It was a great weekend with maybe not the greatest scores (62.5 for the morning test and a 63.75 for the championship test, interestingly, in the championship test the E judge scored me significantly higher than the C judge (65.? vs 62.?), but like the exhausted person I was at that point - I completely forgot to pick up my test, so that mystery will be left unsolved).

Wednesday, July 4, 2018

Showing in Blue

I honestly don't know how the people who show for weeks (or for that matter just a few days) do it.  Showing is exhausting to me.  I'm getting better at it, but it's still exhausting.

Yes, I am wearing an apron
Here are some of my own personal, very amateur and slightly diva-ish/lazy tips for showing:
  1. Pay people to help you if possible!  This includes braiding, coaching, and calling (for dressage tests).
  2. Pack your trailer the day before you leave.  It's so nice to just grab the pony and go!
  3. Bring more hay than you think you'll ever need.
  4. Chug water, Gatorade, and bring lots of snacks!  Don't forget to bring some sort of protein.  You're gonna go from not hungry at all to oh-my-god-how-did-I-let-myself-get-this-hungry in two seconds.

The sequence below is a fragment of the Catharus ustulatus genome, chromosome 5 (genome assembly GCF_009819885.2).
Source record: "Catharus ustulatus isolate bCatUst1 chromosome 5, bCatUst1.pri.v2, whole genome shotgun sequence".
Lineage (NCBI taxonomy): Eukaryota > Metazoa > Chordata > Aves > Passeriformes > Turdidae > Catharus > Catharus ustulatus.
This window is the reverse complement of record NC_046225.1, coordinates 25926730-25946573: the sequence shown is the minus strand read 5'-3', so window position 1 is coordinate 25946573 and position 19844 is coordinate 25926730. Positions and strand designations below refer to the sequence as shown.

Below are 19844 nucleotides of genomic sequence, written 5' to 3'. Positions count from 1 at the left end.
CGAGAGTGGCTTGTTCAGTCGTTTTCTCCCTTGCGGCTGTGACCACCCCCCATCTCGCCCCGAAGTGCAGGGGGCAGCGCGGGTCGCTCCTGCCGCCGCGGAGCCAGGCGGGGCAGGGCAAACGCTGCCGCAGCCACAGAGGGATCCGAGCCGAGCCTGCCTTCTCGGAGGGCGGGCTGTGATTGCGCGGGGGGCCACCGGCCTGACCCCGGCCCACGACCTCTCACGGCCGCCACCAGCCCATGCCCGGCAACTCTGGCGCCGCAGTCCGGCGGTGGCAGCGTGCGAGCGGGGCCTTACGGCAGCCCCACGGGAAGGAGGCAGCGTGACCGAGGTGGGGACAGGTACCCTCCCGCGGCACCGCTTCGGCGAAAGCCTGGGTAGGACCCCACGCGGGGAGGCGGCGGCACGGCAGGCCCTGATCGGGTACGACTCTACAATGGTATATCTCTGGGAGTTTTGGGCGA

5. Also bring snacks for anyone helping you.  They deserve a million cookies.
  6. When someone acts like an asshole in warmup, ignoring arena etiquette completely, and nearly runs you over several times, keep the incredulous faces to yourself.  You never know who someone's trainer is on the outside of the ring. *oopsie*
  7. Immediately upon returning home from said show do laundry!  White breeches, white shirts, white show pads clean better if not left to their own dirty devices for weeks in the back of your trailer.
  8. Always put the pony first - first to eat, first to get water, first for treats and kind words.
  9. Don't take it too seriously.
My face in ALL of these photos clearly shows that I'm taking this way too seriously ;)

Gavin and I showed last weekend and accomplished something that I had set as a goal in 2018.  It is a tiny achievement to some, but Gavin and I qualified for the RMDS championships in September at training level.  When I realized we scored well enough to advance I started to cry in the middle of the show barn aisle.  My mom thought something was horribly wrong (not a pretty crier), but I just felt so proud of him.